PHP Asia Conference 2018 Is Back

Hey all!

I’m excited to tell all of you something! PHP Asia Conference is back for this year! I’ve attended it in 2016 as a speaker and it was amazing. If you’ve not read my 2016 blog post, you should! It detailed my motivation and experience as a speaker.

As all of you know, I’m a PHP developer and have been involved in community events. PHP has been my main language since several years ago. PHP is used by a wide variety of frameworks and software around the world. Well known ones would be WordPress, Magneto, Laravel and even Facebook.

Ever Evolving

PHP is a language that has been improved over time with added language features and design. Despite its flaws, PHP communities strived and even formed PHP FIG to improve standardisation of frameworks. With harsh public criticism, the language was force to be improved significantly. On top that, the release of PHP 7 marked a new high for the language with its incredible performance improvements and rewritten underlying architecture.

Favourite Language & Framework

One of my favourite thing about PHP is that its very accessible and easy to use. You can open up any text editor and start writing PHP code without compiling it on your computer. Laravel’s great framework design, structure and friendly community has earned my heart as my favourite framework. Laravel has enabled me to write great applications that effectively and efficiently solve many business problems. Of course, PHP’s flexibility comes with its own disadvantages. There have been times which I’ve seen badly written code. We all make mistakes which is important that we have conferences like these where we can openly discuss and exchange ideas, and also share our mistakes and journey.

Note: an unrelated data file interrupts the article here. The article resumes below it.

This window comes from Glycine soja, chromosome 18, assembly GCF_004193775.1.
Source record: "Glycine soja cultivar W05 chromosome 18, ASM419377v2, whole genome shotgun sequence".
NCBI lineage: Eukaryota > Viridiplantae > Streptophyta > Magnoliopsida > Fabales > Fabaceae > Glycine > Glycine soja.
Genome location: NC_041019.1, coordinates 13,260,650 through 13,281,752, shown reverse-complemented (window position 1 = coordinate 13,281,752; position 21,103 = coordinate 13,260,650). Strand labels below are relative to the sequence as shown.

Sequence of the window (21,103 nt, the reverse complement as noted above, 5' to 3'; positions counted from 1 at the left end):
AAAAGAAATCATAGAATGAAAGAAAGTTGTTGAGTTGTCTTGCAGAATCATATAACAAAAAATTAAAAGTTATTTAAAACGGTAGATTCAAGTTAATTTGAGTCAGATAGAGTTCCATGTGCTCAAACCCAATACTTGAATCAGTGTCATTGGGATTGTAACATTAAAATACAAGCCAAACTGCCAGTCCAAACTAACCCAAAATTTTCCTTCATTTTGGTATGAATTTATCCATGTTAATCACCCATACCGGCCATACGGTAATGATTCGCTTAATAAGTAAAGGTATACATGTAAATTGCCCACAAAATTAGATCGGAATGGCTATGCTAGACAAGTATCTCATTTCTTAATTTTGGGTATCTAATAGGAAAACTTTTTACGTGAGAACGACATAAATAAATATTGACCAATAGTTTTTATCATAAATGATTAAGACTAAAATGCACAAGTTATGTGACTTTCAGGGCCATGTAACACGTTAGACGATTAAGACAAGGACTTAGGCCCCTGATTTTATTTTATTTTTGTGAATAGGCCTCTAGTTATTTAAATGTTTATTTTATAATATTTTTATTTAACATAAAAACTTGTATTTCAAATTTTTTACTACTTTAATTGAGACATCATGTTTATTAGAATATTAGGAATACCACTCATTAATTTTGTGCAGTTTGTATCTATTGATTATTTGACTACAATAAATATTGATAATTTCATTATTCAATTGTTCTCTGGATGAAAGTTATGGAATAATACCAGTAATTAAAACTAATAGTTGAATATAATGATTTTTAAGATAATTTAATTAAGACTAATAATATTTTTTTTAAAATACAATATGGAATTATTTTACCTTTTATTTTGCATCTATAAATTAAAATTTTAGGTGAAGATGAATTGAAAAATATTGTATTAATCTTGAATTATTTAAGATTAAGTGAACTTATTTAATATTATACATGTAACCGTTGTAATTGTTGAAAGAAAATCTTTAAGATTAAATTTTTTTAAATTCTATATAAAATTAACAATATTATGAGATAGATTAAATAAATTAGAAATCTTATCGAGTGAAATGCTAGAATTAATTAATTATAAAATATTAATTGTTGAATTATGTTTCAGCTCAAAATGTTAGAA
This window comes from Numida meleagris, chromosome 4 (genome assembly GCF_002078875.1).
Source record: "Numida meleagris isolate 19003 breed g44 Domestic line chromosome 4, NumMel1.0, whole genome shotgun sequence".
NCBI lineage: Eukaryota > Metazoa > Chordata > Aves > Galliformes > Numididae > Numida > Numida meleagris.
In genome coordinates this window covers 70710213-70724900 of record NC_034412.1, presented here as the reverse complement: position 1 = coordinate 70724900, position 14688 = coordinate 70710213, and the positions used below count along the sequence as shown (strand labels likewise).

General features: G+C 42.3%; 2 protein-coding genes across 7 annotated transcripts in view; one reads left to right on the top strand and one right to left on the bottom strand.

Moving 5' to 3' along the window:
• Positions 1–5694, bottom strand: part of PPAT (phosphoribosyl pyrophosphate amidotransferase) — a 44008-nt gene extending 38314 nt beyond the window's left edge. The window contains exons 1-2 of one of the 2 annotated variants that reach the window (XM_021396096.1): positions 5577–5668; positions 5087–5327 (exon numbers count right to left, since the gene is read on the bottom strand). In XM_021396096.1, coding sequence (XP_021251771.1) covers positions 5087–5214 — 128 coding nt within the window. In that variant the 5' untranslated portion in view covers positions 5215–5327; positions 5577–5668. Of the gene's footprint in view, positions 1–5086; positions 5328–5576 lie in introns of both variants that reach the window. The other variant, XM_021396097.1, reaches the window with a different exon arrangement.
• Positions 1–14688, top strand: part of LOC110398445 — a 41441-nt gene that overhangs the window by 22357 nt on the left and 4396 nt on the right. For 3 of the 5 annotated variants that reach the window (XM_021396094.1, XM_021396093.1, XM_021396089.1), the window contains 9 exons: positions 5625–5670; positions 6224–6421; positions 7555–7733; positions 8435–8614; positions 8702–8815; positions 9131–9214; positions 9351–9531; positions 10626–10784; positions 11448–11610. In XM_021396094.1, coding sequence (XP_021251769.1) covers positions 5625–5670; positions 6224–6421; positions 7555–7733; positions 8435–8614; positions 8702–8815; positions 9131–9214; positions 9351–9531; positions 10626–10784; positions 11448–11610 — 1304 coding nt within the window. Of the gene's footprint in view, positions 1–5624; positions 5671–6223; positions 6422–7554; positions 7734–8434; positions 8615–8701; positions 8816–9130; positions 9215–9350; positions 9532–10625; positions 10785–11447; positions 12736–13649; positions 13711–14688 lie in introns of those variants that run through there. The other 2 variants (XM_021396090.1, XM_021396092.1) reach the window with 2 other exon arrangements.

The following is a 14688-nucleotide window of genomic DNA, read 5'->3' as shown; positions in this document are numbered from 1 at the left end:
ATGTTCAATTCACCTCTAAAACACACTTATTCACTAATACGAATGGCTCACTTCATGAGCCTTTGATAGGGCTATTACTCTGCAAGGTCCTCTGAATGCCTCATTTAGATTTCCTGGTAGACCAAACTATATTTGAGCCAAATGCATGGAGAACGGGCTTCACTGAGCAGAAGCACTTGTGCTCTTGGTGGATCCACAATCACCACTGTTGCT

My Journey & Mistakes

I’ve learnt a lot from my mentors along my journey. These mentors have left a mark on me and I’ve always continued contributing and giving back to the community. It started with my first mentor, Smooth Porcupine. He was a Ruby programmer and taught me lots of things about PHP. Whenever I faced trouble or have a question, he would be there to help. He also taught me about philosophies and principles. He was just someone I met online that showed so much care and mentorship. Till date, I still don’t know his name. Without him, I would never have progressed till here and would have never been developed into who I am today. Through him, I’ve become westernised since young – very open and more tolerant of different views.

Learning never stops and I’m always excited about what’s there in PHP to come. This year, I’ll be helping to organize PHP Asia conference. Of course its not a one man show; its done together as a team with Michael, Zion and Robert. These folks are senior developers that are well respected in the Singapore tech community. I certainly hope that I can learn from them through helping to organize this event.

Ideals Of A Young Person